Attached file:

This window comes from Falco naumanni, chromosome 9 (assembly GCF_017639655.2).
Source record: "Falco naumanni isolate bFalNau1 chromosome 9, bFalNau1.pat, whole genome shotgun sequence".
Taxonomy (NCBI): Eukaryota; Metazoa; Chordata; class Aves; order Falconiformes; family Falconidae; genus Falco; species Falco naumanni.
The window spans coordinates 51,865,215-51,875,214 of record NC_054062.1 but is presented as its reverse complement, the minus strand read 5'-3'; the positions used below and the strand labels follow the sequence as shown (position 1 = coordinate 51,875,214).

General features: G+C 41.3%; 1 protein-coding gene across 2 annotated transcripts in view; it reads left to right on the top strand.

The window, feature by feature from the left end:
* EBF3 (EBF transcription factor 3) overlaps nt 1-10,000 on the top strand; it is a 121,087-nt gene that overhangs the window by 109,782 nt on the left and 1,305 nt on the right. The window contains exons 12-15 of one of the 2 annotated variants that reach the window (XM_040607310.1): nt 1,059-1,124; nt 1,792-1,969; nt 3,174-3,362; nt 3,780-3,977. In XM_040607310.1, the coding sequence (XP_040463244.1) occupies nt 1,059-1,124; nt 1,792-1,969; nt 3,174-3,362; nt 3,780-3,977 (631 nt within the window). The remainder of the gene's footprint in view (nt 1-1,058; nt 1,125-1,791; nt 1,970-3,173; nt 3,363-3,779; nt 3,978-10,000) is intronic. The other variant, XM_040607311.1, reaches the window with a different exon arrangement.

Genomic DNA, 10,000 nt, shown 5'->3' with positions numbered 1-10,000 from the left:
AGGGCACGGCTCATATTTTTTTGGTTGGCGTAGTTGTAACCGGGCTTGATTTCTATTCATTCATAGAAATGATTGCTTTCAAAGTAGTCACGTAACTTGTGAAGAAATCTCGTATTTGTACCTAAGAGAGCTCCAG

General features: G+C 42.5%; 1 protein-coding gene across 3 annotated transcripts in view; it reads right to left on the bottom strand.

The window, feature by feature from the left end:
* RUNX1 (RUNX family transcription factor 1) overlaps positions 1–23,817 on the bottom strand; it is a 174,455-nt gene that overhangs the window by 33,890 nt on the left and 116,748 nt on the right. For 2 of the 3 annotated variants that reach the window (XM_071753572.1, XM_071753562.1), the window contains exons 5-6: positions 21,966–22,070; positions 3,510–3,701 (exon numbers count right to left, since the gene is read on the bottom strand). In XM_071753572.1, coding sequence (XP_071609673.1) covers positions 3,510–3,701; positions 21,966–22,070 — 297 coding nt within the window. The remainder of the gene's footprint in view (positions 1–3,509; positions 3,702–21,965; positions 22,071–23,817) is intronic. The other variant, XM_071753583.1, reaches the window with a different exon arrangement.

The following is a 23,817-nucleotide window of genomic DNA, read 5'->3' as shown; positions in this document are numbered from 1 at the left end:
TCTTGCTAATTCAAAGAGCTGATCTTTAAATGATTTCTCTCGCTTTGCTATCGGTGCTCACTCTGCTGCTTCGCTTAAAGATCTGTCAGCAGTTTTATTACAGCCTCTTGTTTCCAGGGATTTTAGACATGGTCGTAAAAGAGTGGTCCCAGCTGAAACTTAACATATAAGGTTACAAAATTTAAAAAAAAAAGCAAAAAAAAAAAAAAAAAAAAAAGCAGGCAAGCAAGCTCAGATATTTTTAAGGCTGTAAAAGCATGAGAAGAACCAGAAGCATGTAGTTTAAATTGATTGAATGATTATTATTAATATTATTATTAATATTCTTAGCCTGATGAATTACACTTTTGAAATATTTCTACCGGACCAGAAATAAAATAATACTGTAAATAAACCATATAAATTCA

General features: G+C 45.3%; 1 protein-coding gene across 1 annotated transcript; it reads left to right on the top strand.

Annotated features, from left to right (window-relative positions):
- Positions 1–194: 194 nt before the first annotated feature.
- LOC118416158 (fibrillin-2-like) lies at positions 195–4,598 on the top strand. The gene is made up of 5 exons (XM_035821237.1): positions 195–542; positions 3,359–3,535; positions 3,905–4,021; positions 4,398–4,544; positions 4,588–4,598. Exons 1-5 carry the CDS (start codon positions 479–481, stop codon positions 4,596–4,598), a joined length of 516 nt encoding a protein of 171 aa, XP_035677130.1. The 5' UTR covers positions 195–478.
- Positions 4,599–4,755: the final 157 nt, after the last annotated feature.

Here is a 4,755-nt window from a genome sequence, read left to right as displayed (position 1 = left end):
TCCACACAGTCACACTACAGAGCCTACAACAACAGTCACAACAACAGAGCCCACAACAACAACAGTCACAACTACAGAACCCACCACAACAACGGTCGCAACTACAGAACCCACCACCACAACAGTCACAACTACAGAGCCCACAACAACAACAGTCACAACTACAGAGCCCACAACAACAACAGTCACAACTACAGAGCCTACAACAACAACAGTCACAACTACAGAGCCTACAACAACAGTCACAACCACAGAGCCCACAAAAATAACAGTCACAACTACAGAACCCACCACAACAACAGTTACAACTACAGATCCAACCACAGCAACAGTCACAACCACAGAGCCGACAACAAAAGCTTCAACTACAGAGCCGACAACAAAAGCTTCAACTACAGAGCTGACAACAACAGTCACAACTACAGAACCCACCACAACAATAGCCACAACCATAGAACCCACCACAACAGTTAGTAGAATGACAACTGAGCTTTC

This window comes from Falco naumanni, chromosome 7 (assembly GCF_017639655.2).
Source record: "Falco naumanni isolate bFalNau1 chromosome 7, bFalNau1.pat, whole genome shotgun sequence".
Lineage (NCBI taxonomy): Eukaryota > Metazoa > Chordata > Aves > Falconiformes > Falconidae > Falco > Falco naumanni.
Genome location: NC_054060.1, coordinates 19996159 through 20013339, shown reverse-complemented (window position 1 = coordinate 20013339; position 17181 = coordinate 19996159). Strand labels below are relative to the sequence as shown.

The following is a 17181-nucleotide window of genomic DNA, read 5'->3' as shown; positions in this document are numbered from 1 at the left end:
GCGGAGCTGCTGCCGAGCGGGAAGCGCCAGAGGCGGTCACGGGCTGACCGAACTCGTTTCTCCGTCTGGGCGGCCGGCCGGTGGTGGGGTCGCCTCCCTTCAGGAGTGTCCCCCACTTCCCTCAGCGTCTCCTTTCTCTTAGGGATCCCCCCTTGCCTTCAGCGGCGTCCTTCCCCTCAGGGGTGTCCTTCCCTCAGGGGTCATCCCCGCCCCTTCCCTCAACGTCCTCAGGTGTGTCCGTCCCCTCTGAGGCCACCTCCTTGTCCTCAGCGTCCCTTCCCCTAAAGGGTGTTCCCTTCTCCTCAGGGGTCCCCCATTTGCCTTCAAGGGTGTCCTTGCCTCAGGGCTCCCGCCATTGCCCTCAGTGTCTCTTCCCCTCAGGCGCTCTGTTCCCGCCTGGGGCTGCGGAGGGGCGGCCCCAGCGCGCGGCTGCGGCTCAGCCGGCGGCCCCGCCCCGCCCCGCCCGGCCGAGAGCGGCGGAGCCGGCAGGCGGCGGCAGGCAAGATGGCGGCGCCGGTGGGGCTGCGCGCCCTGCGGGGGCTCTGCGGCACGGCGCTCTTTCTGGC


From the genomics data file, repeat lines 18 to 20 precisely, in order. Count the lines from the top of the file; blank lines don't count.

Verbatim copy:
- LOC118416158 (fibrillin-2-like) lies at positions 195–4,598 on the top strand. The gene is made up of 5 exons (XM_035821237.1): positions 195–542; positions 3,359–3,535; positions 3,905–4,021; positions 4,398–4,544; positions 4,588–4,598. Exons 1-5 carry the CDS (start codon positions 479–481, stop codon positions 4,596–4,598), a joined length of 516 nt encoding a protein of 171 aa, XP_035677130.1. The 5' UTR covers positions 195–478.
- Positions 4,599–4,755: the final 157 nt, after the last annotated feature.

Here is a 4,755-nt window from a genome sequence, read left to right as displayed (position 1 = left end):